Want to Keep Your Fitness Resolution? Train Three Times Per Week.
If this is the year you commit to going to the gym and you’re really serious about sticking to it , the best thing you can do to set yourself up for success is committing to go three times per week. Not six, and definitely not seven. Three.
The main issue with aspiring to train every single day is that when you inevitably miss a day, you’ve “failed” in your goal, and for many, that means giving up. And of course you’re going to miss a day. Things happen! You’ll get a nasty cold, or tweak your elbow, or you’ll just be way too damn sore from having gone to the gym 8 days in a row after having not trained all of last year.
Another issue is that this “train every day” mentality represents too short term a view. When it comes to training and fitness, even a whole year is just a blip in time. We’ve been sold so many “6 week challenges” and “30 day bootcamps” that we’ve been convinced that these are relevant time frames when it comes to achieving fitness goals.
However, the only time frame that matters is the rest of your life.
I’m serious. And really, this shouldn’t be controversial at all. It’s just at odds with the crap peddled by most of the fitness industry.
Let’s think about this for a minute. Say someone decides that they are going to get serious about their training, and they are going to train 6 days per week for 6 months. Assuming they’re following a decent program and taking care of themselves outside of the gym, they are going to get some results. They’ll add some muscle, burn some fat, look and feel better, have more energy, all that good stuff.
So then 6 months is up. And then what? Do they just…stop?
Let’s say they do. And then let’s look 5 years ahead and assume that they didn’t do much of anything during that time.
How much better off is that person than someone who never put in that hard 6 months? Maybe a bit? I would argue that they would have lost most if not all of the physical adaptation that occurred in that initial 6-month period, and the only things that would stand the test of time are perhaps some of the skills they learned around how to move and execute lifts properly, but even that knowledge is of limited value if it’s not being put to good use.
Now, let’s say at the same time that this person is starting their 6-month journey, someone else decides to start one too, but commits to a much more manageable 3 days per week training schedule. At that 6-month mark, the 6x/week person will no doubt be ahead of the 3x/week person. But the 3x/week person will be less prone to injury and burnout and has flexibility in their schedule to accommodate things that happen in their life while still staying completely committed to their goal.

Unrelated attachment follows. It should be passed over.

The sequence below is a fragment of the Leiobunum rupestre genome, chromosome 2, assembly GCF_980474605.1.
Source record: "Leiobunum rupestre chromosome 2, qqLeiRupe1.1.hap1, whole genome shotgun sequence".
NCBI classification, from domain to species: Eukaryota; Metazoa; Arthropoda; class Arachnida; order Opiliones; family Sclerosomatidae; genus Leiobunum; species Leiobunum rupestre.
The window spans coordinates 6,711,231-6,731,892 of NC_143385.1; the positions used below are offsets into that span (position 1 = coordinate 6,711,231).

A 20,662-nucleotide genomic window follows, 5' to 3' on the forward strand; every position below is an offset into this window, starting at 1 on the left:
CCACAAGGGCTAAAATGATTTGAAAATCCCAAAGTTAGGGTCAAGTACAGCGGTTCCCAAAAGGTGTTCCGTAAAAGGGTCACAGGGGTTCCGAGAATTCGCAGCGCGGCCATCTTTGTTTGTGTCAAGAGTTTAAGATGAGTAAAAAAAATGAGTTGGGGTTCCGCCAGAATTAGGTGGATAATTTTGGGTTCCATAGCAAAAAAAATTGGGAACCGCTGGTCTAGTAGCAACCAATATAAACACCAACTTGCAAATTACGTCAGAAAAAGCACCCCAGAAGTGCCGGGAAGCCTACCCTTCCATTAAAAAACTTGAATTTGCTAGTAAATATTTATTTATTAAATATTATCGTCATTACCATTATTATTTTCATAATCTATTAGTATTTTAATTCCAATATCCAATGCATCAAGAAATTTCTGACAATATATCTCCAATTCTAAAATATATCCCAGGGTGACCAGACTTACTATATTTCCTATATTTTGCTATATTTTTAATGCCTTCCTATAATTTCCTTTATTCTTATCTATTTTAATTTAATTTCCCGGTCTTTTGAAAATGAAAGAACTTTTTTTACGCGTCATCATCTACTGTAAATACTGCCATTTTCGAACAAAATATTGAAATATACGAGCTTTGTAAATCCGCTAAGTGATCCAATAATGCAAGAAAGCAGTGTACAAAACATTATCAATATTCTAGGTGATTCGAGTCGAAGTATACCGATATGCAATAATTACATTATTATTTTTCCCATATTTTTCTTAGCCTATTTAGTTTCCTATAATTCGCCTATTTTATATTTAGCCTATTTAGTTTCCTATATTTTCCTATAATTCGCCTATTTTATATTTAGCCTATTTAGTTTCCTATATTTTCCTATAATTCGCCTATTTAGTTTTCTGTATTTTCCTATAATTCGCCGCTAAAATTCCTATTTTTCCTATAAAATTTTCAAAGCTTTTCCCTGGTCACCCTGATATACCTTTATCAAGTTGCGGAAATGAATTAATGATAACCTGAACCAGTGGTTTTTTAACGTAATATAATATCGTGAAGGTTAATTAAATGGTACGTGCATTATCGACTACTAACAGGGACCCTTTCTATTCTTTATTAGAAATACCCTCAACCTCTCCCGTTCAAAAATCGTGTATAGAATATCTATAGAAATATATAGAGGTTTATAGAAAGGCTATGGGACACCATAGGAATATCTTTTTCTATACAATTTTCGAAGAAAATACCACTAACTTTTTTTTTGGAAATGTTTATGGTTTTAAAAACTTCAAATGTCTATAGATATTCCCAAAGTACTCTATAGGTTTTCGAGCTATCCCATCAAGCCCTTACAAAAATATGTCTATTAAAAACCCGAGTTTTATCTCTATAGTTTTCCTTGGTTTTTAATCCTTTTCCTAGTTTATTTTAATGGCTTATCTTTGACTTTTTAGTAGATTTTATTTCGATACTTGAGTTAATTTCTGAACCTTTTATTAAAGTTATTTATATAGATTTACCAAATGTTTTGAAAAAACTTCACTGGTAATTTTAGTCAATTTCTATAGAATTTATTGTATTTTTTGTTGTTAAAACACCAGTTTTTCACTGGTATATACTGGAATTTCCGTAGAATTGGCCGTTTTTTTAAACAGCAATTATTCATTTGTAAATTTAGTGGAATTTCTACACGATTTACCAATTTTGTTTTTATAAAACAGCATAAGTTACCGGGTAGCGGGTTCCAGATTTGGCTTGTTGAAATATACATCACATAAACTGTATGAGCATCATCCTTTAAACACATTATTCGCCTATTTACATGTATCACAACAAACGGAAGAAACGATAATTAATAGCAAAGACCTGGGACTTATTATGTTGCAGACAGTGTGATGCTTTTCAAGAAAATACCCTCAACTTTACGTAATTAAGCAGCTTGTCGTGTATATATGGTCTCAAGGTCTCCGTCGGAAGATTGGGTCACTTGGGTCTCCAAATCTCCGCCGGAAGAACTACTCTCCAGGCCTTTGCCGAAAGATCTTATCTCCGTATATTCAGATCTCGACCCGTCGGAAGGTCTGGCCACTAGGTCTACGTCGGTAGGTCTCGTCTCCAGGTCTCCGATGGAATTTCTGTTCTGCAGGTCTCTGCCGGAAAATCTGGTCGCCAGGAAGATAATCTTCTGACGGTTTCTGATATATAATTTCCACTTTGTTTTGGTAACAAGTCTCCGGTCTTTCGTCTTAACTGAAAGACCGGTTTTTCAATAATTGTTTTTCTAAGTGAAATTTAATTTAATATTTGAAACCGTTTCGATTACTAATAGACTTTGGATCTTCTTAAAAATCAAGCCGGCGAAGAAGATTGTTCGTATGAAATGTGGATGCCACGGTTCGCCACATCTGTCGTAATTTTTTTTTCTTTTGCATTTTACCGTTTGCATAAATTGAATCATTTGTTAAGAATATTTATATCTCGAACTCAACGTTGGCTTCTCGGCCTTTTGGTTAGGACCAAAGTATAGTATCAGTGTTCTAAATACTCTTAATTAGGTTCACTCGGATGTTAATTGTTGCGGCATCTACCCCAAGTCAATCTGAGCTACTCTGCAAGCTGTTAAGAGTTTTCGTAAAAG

Training 3 days per week is not sexy. But given that 80% of North American adults don’t meet minimum physical activity guidelines, my view is that all of our commonly held beliefs about training and fitness need to be challenged and scrutinized, because they clearly aren’t working.
For someone starting out, training 3x/week isn’t just better because it’s more realistic and sustainable, it is better from a physical adaptation standpoint too. Here’s why:
The Case for Training 3x/week
It is More Than it Sounds Like
It’s tempting to want to train every single day. You feel committed. Locked in. You want to achieve your goals NOW. I get it. And 7 workouts per week sounds like a lot more than 3 per week. But let’s zoom out a bit.
Working out 3x per week consistently is 156 workouts over the course of a year.
How many times did you go to the gym last year?
For many people that number might be 10, 20, or maybe even zero. Let’s say last year you went ten times. If you went 156 times this year that is more than a 1500% increase from the year prior. How could that possibly not be good enough?
I know it’s tempting to want to train every day, but here’s the thing. STUFF HAPPENS. You will miss a day. Everyone does at some point, even world class athletes. When we talk about goal setting, we always look to choose SMART goals: Specific, Measurable, Actionable, realistic, and having a time component. We know that SMART goals are more effective than goals not structured in this way. Here, the realistic component is showcased. The effect of missing a workout for someone aiming to train 7x/week vs. 3x week is very different: